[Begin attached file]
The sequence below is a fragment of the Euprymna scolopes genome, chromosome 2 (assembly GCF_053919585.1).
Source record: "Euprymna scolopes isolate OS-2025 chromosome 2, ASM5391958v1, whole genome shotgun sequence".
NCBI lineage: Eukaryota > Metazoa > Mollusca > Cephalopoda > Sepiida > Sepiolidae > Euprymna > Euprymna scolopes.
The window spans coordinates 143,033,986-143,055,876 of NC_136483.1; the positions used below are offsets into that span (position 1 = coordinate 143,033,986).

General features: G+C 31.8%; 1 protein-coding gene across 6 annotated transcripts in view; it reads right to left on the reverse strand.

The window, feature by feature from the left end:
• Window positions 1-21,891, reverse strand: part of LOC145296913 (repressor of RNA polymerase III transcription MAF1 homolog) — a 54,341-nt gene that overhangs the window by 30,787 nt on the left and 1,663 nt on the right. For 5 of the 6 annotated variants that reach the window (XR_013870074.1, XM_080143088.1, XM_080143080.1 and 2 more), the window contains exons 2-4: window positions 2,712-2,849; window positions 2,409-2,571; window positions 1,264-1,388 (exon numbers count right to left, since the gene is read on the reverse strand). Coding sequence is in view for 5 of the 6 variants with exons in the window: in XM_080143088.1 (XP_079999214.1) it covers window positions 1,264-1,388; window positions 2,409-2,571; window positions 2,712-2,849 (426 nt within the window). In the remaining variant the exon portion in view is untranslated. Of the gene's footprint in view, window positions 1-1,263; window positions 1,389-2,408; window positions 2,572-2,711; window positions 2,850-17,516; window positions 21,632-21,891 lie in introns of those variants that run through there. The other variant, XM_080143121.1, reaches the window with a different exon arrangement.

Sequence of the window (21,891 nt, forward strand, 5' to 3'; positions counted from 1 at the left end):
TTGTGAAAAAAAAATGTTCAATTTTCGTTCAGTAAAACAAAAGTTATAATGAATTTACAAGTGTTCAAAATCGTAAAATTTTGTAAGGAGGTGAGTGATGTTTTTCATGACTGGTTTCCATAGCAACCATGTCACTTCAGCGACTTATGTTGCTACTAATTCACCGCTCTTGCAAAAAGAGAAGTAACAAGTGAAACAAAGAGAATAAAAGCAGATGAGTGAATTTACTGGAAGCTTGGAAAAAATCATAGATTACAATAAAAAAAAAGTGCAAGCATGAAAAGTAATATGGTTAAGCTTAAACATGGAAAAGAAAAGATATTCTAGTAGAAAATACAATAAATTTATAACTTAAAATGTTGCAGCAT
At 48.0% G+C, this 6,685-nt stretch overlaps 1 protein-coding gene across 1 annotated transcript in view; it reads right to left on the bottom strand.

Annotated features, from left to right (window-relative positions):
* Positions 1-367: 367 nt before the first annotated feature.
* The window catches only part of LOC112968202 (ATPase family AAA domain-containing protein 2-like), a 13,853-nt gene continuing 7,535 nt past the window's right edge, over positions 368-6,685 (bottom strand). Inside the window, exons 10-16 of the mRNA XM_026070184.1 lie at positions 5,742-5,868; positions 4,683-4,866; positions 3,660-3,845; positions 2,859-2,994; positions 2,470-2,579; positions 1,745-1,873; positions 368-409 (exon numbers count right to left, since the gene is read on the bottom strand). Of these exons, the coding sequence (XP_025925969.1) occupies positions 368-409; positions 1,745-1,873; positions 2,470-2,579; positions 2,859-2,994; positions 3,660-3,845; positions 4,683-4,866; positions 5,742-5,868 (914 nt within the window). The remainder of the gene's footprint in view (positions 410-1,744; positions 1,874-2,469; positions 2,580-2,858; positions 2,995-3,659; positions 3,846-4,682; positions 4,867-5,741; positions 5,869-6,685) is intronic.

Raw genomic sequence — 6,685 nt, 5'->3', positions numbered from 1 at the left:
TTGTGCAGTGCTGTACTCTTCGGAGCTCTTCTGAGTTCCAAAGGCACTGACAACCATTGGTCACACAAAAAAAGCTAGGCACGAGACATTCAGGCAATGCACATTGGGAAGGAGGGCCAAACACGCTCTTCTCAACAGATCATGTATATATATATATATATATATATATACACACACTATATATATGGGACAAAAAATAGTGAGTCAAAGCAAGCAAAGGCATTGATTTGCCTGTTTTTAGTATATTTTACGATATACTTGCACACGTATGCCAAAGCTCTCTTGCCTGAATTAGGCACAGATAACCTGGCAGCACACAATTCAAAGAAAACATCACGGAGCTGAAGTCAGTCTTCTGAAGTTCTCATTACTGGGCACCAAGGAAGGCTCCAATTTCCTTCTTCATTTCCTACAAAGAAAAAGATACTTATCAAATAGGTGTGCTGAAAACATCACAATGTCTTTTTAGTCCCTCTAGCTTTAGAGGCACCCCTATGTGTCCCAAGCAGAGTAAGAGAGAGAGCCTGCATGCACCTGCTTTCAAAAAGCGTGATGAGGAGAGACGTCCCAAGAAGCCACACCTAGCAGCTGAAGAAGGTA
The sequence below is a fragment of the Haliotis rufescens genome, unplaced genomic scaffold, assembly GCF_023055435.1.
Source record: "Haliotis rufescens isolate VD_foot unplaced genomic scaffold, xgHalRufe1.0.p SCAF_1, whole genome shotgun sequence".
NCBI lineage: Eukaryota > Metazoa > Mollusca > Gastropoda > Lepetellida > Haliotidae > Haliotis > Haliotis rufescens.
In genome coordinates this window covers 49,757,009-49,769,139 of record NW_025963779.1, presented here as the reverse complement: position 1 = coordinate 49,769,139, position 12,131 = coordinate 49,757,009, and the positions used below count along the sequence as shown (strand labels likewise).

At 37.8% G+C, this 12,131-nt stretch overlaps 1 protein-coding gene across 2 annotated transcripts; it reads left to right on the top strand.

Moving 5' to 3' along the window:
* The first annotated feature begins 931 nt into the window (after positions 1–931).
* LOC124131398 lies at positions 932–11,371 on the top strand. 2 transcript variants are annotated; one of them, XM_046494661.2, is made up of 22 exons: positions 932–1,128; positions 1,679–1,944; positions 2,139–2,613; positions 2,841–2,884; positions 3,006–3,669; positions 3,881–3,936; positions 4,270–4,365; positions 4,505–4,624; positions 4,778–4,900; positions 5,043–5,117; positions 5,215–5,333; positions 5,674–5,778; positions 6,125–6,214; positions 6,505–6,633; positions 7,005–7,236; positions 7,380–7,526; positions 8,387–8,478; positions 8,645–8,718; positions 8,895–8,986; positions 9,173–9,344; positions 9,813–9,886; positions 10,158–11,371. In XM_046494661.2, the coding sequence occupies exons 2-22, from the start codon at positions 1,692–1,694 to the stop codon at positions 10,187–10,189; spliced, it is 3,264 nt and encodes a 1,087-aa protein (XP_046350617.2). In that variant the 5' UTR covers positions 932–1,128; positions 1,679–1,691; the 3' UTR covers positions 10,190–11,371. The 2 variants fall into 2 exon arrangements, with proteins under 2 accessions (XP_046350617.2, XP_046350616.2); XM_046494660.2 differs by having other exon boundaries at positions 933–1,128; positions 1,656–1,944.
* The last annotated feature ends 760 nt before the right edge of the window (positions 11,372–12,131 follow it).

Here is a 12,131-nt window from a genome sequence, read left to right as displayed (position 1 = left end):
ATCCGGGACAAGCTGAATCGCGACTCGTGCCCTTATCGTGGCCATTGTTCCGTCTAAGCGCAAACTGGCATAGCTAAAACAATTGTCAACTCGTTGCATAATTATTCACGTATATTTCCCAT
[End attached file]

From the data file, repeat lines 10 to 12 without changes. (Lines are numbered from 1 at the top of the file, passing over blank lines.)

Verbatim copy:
At 48.0% G+C, this 6,685-nt stretch overlaps 1 protein-coding gene across 1 annotated transcript in view; it reads right to left on the bottom strand.

Annotated features, from left to right (window-relative positions):
* Positions 1-367: 367 nt before the first annotated feature.